4 For purposes of this analysis, we define hurricane-affected loans as those located in counties designated by FEMA for Individual Assistance.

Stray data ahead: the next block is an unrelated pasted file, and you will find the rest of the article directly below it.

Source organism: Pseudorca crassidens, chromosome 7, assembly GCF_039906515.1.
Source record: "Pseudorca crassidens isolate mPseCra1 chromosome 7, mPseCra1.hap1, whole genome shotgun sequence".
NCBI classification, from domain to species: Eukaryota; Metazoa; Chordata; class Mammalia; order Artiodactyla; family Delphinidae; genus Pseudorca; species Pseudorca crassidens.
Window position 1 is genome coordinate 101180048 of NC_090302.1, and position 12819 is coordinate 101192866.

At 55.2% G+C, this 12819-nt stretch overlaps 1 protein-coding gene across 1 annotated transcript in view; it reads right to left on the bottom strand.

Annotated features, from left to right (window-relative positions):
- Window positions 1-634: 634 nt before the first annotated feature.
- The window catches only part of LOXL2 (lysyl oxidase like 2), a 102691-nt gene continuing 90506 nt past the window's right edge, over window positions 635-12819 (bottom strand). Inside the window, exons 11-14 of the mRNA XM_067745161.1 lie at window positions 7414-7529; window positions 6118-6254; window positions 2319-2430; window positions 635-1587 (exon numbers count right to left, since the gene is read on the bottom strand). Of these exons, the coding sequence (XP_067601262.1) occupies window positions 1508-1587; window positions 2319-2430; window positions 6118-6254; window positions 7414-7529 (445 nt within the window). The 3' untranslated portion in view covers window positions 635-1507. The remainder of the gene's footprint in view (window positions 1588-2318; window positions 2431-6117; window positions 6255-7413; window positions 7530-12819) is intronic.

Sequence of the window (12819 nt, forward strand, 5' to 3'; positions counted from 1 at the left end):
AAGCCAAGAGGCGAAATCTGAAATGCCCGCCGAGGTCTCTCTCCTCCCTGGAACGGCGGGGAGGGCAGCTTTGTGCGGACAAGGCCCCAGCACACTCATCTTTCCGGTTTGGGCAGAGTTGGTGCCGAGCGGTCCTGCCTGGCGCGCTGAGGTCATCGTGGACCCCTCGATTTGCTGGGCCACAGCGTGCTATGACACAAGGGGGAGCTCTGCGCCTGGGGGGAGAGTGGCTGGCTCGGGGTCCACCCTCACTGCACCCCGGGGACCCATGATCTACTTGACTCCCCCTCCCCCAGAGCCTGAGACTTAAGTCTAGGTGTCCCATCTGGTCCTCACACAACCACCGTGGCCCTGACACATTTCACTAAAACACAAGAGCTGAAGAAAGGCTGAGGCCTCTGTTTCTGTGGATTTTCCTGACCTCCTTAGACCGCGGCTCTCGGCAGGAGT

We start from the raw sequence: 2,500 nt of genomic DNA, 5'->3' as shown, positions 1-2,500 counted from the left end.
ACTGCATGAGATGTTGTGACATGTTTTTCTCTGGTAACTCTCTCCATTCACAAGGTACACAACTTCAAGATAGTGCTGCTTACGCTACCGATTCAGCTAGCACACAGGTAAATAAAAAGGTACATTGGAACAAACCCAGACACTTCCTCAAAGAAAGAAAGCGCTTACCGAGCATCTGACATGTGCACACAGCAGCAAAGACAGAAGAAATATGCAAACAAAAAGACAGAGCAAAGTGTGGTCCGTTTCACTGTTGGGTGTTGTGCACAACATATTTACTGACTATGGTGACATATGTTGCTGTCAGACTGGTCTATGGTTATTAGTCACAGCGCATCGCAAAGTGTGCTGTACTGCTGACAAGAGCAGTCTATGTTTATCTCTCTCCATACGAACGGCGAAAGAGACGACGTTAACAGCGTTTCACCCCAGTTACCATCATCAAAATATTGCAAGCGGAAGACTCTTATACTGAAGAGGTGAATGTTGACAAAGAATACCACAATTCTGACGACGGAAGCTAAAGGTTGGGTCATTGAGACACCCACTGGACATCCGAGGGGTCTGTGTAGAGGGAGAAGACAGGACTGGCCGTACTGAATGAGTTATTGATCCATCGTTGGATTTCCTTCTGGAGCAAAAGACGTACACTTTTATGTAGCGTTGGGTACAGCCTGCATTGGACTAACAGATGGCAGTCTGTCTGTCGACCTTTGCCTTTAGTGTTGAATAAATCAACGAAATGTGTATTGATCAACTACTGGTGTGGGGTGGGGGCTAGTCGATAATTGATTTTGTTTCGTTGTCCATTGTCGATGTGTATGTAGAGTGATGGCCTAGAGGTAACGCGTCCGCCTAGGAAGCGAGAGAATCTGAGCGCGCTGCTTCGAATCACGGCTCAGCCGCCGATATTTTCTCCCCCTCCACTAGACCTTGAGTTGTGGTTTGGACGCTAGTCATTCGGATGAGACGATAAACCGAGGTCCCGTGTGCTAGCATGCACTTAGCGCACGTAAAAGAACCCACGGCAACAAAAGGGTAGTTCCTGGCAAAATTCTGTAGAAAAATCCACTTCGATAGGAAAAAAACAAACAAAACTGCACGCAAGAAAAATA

This commentary is provided by Fannie Mae solely for informational purposes based on information available at the time it is published. This document is based upon information and assumptions (including financial, statistical or historical data and computations based upon such data) that we consider reliable and reasonable, but we do not represent that such information, assumptions, data, or computations are accurate or complete, or appropriate or useful in any particular context, including the context of any investment decision, and it should not be relied upon as such. It is subject to change without notice. Fannie Mae disclaims any responsibility for updating the commentary or the opinions or information discussed herein. The opinions presented in the commentary represent the views of professionals employed by Fannie Mae of certain factors that may impact the performance of certain loans in Connecticut Avenue Securities reference pools. The effect of factors other than those assumed, including factors not mentioned, considered or foreseen, by themselves or in conjunction with other factors, could produce dramatically different performance or results. Statements in this commentary regarding the future impact of data quality improvements are forward-looking, and actual results may be materially different due to, among other reasons, those described in "risk factors" in our most recent Form 10-K and Form 10-Q. Fannie Mae does not represent that such views are the sole or most accurate explanations for loan performance or that there are not credible alternative views or opinions. Fannie Mae publishes this commentary as a service to interested parties and disclaims any liability for any errors contained herein. Fannie Mae securities are more fully described in applicable offering circulars, prospectuses, or supplements thereto (such applicable offering circulars, prospectuses and supplements, the "Offering Documentation"), which discuss certain investment risks and contain a more complete description of such securities. All statements made herein are qualified in their entirety by reference to the Offering Documentation. An offering only may be made through delivery of the Offering Documentation. Investors considering purchasing a Fannie Mae security should consult their own financial and legal advisors for information about such security, the risks and investment considerations arising from an investment in such security, the appropriate tools to analyze such investment, and the suitability of such investment in each investor's particular circumstances.